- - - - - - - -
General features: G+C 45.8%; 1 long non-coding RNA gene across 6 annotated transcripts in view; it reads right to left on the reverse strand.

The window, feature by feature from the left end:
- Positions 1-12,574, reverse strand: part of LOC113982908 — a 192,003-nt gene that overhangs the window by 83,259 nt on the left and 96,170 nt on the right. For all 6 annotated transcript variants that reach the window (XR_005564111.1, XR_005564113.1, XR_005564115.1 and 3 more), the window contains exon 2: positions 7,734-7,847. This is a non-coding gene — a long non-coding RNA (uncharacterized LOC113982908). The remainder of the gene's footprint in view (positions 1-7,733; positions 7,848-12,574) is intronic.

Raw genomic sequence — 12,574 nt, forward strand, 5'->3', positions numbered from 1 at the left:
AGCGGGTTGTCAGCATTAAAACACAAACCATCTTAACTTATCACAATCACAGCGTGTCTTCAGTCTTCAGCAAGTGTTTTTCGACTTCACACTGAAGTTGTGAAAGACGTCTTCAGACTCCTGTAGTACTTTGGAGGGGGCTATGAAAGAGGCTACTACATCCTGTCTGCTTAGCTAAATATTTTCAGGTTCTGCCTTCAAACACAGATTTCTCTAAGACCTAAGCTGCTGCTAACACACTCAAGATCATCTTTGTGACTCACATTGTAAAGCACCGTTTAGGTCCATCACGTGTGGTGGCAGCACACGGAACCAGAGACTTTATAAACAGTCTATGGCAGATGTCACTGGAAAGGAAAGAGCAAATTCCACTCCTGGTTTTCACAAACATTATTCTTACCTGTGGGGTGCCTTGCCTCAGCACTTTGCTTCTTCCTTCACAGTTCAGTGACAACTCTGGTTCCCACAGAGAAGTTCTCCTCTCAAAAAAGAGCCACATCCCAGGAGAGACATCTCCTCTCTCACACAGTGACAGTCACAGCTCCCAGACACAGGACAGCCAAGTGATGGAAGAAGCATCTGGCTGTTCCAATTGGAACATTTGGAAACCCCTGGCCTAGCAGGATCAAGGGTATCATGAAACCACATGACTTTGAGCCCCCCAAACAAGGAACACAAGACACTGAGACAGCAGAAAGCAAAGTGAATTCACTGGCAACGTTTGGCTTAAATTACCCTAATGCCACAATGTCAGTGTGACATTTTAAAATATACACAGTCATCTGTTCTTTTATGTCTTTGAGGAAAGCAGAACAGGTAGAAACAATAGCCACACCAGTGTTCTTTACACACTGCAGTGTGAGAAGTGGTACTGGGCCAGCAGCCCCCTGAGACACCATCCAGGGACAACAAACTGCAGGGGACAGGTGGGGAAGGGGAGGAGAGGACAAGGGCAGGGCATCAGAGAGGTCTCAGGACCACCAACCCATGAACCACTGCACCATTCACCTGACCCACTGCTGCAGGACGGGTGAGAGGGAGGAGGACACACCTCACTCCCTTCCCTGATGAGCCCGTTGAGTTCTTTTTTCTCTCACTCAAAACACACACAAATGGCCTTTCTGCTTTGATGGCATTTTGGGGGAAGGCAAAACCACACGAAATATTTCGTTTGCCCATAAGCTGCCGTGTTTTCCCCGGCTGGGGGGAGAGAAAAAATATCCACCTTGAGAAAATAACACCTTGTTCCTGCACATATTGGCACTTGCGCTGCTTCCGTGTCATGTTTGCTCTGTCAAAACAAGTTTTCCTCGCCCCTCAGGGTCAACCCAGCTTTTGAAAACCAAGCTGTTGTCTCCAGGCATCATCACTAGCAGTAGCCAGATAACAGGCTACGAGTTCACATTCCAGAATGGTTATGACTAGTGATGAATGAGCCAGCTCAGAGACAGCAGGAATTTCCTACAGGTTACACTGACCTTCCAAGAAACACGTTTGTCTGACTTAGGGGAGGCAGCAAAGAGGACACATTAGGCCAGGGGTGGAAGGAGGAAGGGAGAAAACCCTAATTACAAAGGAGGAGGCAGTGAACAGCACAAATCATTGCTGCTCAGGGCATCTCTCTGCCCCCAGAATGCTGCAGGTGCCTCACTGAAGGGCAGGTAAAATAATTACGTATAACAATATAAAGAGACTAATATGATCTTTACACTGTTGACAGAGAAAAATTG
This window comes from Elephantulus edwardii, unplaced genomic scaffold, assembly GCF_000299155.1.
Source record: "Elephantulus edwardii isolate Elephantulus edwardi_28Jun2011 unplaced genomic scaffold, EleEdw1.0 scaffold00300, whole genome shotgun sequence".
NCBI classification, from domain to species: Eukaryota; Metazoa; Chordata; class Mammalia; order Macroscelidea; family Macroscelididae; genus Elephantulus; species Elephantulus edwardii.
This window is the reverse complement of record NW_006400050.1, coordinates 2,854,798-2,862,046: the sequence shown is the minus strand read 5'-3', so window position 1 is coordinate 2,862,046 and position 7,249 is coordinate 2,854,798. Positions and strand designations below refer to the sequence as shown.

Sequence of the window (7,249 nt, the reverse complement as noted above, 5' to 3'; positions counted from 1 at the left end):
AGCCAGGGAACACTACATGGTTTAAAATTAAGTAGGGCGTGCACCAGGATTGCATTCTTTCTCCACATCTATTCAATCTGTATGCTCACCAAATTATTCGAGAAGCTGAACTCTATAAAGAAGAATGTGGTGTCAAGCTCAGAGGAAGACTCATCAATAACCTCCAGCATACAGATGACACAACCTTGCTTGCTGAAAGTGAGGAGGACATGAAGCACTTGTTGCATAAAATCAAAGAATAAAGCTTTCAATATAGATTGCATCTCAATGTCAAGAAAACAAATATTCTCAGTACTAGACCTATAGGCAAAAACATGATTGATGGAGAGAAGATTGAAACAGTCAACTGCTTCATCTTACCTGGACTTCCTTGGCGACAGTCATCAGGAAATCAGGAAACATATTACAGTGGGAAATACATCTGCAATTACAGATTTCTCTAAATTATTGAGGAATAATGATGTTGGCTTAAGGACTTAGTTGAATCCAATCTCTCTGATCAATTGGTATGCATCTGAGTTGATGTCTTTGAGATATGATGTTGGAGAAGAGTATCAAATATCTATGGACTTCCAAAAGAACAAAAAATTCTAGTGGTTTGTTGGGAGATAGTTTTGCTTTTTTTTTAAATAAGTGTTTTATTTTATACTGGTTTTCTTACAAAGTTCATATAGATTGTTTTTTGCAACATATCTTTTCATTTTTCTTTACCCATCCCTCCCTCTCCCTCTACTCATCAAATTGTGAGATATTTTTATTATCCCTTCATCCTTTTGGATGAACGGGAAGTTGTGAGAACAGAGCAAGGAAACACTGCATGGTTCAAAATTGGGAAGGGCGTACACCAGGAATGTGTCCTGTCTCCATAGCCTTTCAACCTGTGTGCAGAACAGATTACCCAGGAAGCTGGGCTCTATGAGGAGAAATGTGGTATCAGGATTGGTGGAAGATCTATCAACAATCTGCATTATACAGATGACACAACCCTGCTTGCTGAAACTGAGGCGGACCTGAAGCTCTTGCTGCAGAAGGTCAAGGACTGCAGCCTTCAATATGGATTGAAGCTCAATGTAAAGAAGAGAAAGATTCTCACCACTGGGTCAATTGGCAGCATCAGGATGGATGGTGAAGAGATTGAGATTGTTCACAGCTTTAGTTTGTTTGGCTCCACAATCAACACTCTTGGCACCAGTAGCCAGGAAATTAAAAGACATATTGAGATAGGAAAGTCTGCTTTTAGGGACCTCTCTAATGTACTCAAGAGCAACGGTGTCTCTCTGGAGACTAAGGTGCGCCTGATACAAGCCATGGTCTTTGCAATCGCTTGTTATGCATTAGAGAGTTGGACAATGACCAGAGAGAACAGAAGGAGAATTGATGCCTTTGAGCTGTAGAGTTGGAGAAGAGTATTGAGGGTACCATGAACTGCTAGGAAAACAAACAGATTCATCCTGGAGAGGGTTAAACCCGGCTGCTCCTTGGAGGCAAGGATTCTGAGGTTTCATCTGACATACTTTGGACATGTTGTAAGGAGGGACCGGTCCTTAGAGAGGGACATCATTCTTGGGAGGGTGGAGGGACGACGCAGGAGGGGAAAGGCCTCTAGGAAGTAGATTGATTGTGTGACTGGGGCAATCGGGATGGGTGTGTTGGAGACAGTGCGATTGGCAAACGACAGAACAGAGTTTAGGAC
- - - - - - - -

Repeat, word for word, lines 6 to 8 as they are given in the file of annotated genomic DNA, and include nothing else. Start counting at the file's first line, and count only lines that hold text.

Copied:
This window comes from Elephantulus edwardii, unplaced genomic scaffold, assembly GCF_000299155.1.
Source record: "Elephantulus edwardii isolate Elephantulus edwardi_28Jun2011 unplaced genomic scaffold, EleEdw1.0 scaffold00300, whole genome shotgun sequence".
NCBI classification, from domain to species: Eukaryota; Metazoa; Chordata; class Mammalia; order Macroscelidea; family Macroscelididae; genus Elephantulus; species Elephantulus edwardii.